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ASHS 2015 Annual Conference

Peel Maturity Only Correlates with Soft Scald in a Highly Susceptible Orchard of Ambrosia™ Apple

Thursday, August 6, 2015: 11:15 AM
Maurepas (Sheraton Hotel New Orleans)
Peter MA Toivonen, Pacific Agri-Food Research Centre, Summerland, BC, Canada
John DeLong, Agriculture & Agri-Food Canada, Kentville, NS, Canada
Jun Song, Agriculture and Agri-Food Canada, Kentville, NS, Canada
Charles F. Forney, Agriculture and Agri-Food Canada, Kentville, NS, Canada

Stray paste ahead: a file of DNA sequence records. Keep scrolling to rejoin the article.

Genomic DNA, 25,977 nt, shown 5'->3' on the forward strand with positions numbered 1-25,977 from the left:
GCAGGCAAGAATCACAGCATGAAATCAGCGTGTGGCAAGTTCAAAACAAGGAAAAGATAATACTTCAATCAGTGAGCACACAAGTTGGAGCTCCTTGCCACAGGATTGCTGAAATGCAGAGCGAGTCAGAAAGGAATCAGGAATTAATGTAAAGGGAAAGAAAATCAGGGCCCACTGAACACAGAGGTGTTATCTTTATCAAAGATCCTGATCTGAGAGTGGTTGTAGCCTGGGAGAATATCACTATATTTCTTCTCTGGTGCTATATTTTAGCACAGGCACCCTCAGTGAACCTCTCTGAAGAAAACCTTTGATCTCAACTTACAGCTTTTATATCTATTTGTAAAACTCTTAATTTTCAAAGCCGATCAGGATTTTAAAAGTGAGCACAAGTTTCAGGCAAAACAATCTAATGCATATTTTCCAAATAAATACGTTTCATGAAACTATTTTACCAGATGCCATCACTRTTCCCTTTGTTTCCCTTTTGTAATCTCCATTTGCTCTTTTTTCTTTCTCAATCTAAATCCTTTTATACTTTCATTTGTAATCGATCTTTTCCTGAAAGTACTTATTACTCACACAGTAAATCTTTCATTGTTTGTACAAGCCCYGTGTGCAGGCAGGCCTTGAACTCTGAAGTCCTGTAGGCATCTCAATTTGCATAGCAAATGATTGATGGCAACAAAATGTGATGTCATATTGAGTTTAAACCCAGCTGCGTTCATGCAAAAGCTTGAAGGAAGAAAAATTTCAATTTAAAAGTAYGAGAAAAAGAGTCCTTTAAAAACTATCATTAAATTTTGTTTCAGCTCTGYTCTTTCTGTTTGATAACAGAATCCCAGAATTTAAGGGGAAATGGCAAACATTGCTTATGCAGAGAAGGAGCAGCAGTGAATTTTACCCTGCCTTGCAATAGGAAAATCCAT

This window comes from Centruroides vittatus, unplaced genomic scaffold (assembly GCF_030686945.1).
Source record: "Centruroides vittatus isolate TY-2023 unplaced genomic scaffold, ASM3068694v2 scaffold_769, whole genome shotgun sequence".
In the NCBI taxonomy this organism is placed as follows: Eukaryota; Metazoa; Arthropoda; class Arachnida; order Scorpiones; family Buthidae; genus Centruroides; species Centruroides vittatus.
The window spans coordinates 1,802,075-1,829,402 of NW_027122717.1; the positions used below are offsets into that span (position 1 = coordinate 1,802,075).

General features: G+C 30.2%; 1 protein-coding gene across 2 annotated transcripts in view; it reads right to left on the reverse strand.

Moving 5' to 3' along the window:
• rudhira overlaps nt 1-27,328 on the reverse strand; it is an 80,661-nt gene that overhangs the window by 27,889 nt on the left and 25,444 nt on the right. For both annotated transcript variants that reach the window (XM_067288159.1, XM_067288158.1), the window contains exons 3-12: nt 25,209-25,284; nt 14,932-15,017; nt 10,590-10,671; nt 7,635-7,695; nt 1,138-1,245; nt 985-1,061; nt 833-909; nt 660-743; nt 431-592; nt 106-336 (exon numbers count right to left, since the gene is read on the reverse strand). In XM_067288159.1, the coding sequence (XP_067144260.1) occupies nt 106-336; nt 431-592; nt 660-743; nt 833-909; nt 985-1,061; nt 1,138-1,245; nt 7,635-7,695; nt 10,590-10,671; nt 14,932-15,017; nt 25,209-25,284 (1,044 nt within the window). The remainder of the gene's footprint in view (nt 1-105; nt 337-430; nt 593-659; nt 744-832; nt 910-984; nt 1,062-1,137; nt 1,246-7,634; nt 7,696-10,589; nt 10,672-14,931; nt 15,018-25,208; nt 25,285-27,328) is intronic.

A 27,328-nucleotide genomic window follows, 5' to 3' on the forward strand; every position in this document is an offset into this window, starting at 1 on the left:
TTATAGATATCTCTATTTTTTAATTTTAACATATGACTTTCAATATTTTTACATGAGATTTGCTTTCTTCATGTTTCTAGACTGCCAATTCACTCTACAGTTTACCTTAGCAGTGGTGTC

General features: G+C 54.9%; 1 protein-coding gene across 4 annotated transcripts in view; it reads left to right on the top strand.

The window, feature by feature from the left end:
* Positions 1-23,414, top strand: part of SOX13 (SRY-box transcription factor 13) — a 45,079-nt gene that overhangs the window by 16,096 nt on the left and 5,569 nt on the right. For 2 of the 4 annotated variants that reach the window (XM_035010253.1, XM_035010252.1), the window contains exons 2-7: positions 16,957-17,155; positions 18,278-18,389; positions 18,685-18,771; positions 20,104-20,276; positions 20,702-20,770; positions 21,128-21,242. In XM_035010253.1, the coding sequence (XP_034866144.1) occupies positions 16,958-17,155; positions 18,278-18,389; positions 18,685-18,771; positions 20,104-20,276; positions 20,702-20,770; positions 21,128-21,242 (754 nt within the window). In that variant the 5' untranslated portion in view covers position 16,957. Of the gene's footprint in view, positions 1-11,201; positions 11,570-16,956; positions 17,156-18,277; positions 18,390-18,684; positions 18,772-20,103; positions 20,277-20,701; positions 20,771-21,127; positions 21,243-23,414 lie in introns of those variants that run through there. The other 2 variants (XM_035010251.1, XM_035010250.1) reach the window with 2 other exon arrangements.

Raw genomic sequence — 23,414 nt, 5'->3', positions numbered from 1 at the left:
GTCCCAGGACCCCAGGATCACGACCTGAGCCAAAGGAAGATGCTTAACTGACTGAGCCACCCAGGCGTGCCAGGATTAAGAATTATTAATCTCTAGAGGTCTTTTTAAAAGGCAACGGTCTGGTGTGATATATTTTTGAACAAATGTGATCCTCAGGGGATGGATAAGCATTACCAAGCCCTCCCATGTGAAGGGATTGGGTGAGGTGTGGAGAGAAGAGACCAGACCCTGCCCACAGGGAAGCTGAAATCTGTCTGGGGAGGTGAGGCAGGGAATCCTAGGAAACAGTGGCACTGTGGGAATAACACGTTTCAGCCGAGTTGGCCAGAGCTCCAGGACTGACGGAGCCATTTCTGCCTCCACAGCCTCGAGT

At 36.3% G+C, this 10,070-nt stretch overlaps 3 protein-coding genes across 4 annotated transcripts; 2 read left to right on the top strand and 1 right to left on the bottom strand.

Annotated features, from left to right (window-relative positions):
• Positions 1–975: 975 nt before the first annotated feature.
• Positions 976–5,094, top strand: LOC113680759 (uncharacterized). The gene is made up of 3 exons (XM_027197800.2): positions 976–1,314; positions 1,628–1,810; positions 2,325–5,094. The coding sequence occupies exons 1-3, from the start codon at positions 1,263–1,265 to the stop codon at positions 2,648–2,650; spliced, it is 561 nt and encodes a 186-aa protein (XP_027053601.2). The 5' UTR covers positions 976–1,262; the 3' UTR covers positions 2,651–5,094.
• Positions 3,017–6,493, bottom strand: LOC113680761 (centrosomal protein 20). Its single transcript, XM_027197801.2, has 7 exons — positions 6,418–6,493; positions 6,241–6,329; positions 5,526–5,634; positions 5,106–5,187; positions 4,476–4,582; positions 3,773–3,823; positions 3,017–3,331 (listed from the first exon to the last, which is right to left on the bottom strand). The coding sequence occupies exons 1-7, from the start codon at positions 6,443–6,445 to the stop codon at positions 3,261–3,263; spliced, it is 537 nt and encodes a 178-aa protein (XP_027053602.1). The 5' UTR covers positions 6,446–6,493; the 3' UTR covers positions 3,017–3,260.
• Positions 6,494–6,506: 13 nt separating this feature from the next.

The relationship of peel or flesh maturity of apples and susceptibility to soft scald has been suggested in the existing literature. In British Columbia, the new apple cultivar Ambrosia™ has been documented to have significant susceptibility, especially in certain orchards that appear to have consistently more occurrence of soft scald than others. Two orchards in the Cawston area of British Columbia (Similkameen Valley) were selected for their close proximity to each other and because they have historically had significant differences in incidence and severity of soft scald. The two orchards are across the road from each other, the first having a northwest by north row orientation and the second having a northeast by east row orientation. In the first orchard the incidence of soft scald reached a maximum of 16% of the fruit being affected and only having slight severity rating. In the second orchard incidence ranged from 23% to 55% of the fruit being affected, and severity ratings approached moderate on a relative scale. Maturity of the apples was determined with a DA meter, which can be used to measure peel maturity. In the first orchard, incidence and severity of soft scald were not correlated with DA meter values (R² = 0.0031 and 0.026, respectively), while in the second orchard, the incidence and severity were strongly correlated (R² = 0.86 and 0.77, respectively) with DA meter values. These results suggest that apple maturity is only associated with soft scald incidence and severity for orchards that have a higher susceptibility to soft scald. Clearly the factors affecting soft scald susceptibility and severity are complex in nature and dependence on maturity sorting for segregating potentially susceptible fruit may not be warranted for all orchards, at least for Ambrosia™ apples.
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